Reviewer's Rating

Anoushka Lucas is a highly talented composer and performer in different genres. Fresh from her success as Laurie in the radically updated recent version of ‘Oklahoma’ she has immediately reprised at the Bush a one-woman show originally delivered there last year in a briefer version. It is ‘tour de force’ of delivery – just Lucas, an upright piano, a few rugs and a bookcase, all positioned in a sunken revolve of a set. Dates and titles are projected onto the edge of the set (not visible to all seats in the theatre, though) which give a sense of the intercut scenes that weave together three separate narratives which collectively comprise the leading themes of her life. Songs and piano numbers are also interspersed throughout.

Gradually we accumulate a sense of her character’s experiences growing up in a mixed-race working-class household. Thanks to a scholarship and the aspirational endeavours of her family she is encouraged to pursue a high-quality education where music plays a key part, not least thanks to the arrival of a piano in her home from an early age. Much of the best writing in the show revolves around her relationship with the piano as a source of liberation as a composer and also as a continuing object of mystery. Gradually another strand of the story comes to dominate as her personal connection to a fellow musician leads to a complex set of reflections on how her education has shaped her as middle class while her racial identity has denied her access to full acceptance. Ironically, her music is then judged inadequate by others – here represented by a series of voiceovers from crass industry professionals – for not being sufficiently racially self-conscious. She observes a series of connections here to the sufferings of elephants, hunted down for ivory which is then turned into piano keys.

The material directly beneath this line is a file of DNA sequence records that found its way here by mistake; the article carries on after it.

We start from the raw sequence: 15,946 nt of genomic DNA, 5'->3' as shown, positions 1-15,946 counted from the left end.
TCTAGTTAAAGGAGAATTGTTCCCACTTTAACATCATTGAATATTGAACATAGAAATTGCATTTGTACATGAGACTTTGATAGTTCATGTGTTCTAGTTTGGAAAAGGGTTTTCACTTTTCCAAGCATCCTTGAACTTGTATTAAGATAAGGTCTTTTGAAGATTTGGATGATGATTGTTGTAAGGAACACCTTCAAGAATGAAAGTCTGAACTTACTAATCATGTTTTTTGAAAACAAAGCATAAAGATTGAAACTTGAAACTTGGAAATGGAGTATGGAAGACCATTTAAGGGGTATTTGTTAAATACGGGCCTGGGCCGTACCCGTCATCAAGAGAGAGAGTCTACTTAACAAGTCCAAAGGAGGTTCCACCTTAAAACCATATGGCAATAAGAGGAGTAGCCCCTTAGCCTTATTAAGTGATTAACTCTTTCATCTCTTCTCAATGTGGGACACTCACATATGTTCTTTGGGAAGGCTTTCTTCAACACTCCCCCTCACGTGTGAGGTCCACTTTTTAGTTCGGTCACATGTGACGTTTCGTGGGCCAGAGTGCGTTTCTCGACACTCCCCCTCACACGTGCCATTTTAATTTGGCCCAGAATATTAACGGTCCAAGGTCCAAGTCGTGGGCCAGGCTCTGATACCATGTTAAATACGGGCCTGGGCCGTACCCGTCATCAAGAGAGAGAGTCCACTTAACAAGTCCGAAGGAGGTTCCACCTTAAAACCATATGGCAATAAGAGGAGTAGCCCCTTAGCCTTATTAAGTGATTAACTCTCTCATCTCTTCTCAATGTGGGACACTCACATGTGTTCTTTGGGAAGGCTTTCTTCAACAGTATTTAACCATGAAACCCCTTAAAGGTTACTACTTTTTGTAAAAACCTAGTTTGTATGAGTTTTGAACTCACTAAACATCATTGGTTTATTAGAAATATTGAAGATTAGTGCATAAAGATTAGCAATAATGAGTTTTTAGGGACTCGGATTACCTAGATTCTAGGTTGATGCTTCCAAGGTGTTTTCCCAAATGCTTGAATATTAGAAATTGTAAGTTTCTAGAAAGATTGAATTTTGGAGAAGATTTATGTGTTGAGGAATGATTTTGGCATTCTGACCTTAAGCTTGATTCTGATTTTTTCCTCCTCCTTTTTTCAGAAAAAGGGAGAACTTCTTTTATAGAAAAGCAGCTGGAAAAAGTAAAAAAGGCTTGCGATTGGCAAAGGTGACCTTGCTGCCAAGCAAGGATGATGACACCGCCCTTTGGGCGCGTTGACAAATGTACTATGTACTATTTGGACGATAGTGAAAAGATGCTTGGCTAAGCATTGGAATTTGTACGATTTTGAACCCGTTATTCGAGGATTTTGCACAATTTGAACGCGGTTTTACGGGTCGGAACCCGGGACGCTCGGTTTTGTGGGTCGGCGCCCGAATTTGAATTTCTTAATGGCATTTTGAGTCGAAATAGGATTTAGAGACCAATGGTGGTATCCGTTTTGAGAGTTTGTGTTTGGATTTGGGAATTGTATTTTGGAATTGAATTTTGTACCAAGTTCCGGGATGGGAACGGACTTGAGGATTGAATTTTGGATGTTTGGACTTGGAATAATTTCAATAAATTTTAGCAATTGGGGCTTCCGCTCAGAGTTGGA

Lucas has appreciated that this is a demanding text intellectually and emotionally. She ensures that there is a lot of dynamic movement and humour so that the tone avoids didacticism. She voices the other characters convincingly and shows fine technical skill in pacing the longer scenes, especially the climactic ‘After Dinner.’ The musical interludes have plenty of soul and charm, and the songs work to underscore a mood and to divert. There is a sophisticated lighting design from Laura Howard which varies the tonal palette and Georgia Wilmot’s set ensures everyone gets a sight of the keyboard while not spinning too often in way sometimes happens at the Olivier Theatre.

I have two reservations about this show. While I did not see the original and shorter version my sense is that a running time of about an hour would suit the format better than seventy five minutes: in the present form some of the themes come round several times in a way that is not required to get the essential points across. Furthermore, the presentation of the patronising and dismissive attitudes of the record company executives seems to be something of a missed opportunity. Lucas’ reactions to these put-downs are expressed in the contortions of her body on and around the piano rather than in verbal jousting and defiance. Given the eloquence of the character she portrays, you have to wonder whether the extraordinary denunciations she offers of middle-class assumptions at the climax of the play might be better directed at the demeaning treatment her professional work has received within the industry (assuming that the character is largely autobiographical of course). This would be a fresh and intriguing perspective on racist pigeon-holing, whereas the critique of older colonialist assumptions is one that many have undertaken before, albeit without laying bare the connections between empire and piano ivory in this particular way.